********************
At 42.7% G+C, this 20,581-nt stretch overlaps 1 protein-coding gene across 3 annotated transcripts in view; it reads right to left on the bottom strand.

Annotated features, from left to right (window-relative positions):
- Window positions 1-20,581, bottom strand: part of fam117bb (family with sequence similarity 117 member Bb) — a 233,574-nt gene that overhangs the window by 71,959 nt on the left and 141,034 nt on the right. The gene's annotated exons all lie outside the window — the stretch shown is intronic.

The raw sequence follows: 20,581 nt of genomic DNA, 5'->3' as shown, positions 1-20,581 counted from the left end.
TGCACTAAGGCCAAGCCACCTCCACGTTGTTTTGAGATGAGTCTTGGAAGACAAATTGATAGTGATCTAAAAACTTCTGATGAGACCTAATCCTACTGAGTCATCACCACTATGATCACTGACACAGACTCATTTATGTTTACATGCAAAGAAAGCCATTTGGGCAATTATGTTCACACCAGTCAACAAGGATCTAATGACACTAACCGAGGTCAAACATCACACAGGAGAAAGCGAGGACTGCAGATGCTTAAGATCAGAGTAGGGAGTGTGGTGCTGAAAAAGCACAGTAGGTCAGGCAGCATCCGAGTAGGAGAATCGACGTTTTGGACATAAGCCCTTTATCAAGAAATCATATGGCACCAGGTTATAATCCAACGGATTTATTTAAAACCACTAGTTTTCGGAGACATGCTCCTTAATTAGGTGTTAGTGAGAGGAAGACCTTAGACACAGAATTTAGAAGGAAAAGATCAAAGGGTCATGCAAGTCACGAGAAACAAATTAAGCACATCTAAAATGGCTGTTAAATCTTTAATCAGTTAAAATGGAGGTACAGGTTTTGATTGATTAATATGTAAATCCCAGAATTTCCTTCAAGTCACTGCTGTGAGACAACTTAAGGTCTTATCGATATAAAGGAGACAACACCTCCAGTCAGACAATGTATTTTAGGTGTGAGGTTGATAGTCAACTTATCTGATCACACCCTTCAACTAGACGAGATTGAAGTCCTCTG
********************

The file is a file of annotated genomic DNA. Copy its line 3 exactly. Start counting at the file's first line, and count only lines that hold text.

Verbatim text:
- Window positions 1-20,581, bottom strand: part of fam117bb (family with sequence similarity 117 member Bb) — a 233,574-nt gene that overhangs the window by 71,959 nt on the left and 141,034 nt on the right. The gene's annotated exons all lie outside the window — the stretch shown is intronic.